The idea that an organization exists not only to satisfy customer wants and needs and to meet organizational objectives, but also to preserve or enhance individuals and society’s long term best interest
Societal marketing orientation extends the marketing concept by:
Acknowledging that some products that customers want may not really be in their best interests or the best interests of society as a whole
How societal marketing concepts began:
Has been discussed for over 30 years, but did not receive widespread support until the early 2000s. Concerns such as climate change, the depleting ozone later, fuel shortages, pollution, and raised health concerns have caused consumers and legislatures to be more aware of the need for companies and consumers to adopt measure that conserve resources and cause less damage to the environment.
Top reasons customers did not buy environmentally friendly products:
1. effectiveness
2. expense
3. lack of availability at convenient outlets

*Not willing to accept trade offs

2005-2007
Period where the number of “green” products released in the US more than doubled
Differences between sales and market orientations in the organizations focus:
Personnel in sales oriented firms tend to be inward looking, focusing on selling what the organization makes rather than making what the market wants. Market oriented companies put customers at the center of their business in way most companies do poorly or not at all.
Customer value
The relationship between benefits and the sacrifice necessary to obtain those benefits. Is not simply a matter of high quality. Value can be used to sell a Mercedes-Benz as well as a Tyson frozen chicken dinner.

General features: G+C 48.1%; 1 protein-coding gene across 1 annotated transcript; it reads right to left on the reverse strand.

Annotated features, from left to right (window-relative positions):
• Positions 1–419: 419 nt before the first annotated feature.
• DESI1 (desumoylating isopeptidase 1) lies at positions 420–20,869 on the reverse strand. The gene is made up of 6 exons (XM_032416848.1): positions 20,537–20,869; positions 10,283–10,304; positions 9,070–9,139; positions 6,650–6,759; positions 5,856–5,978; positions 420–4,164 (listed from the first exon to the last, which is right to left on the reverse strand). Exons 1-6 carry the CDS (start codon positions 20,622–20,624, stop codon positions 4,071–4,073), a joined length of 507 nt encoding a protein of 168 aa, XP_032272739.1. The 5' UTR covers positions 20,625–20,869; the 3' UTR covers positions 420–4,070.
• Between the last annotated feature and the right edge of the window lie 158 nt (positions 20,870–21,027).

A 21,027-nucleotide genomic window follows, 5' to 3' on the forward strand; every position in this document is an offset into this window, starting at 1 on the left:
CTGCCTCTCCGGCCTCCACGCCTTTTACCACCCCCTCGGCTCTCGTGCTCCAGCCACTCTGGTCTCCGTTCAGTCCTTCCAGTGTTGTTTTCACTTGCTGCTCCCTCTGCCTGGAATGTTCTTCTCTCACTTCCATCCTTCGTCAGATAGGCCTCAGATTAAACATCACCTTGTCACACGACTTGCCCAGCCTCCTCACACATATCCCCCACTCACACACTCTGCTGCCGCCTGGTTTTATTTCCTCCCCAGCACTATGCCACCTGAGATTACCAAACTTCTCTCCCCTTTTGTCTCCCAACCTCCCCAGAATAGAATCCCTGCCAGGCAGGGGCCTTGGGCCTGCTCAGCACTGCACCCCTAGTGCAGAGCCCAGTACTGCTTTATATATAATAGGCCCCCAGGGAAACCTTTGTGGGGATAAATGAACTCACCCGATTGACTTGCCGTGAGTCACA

Marketers interested in customer value:
1. Offer products that perform- bare minimum requirement, requires listening to customers to determine the performance characteristics that are most important to them
2. Earn trust – a stable base of loyal customers enhances a firms ability to grow and prosper
3. Avoid unrealistic pricing
4. Give the buyer facts – sales people need to start with the needs of the customer and work toward the solution
5. Offer organization wide commitment in service and after sales support – organizations should incorporate customer service as a wide ranging business strategy in order to keep up with customer expectations.
6. Co-Creation – some companies and products allow customers to help create their own experience; TiVo
Customer satisfaction
The customers evaluation of a good or service in terms of whether that good or service has met the customers needs and expectations
Companies can expand market share in three ways:
1. attracting new customers
2. increasing business with existing customers
3. retaining current customers

*Building relationships with existing customers directly addresses two of the three possibilities and indirectly addresses the other

Relationship marketing
A strategy that focuses on keeping and improving relationships with current customers. It assumes that many consumers and business customers prefer to have an ongoing relationship with one organization that to switch continually among providers in their search for value.
The most successful relationship marketing strategies depend on:
customer oriented personnel, effective training programs, employees with authority to make decisions and solve problems, and teamwork.
Customer oriented personnel
For an organization to be focused on building relationships with customers, employees attitudes and actions must be customer oriented.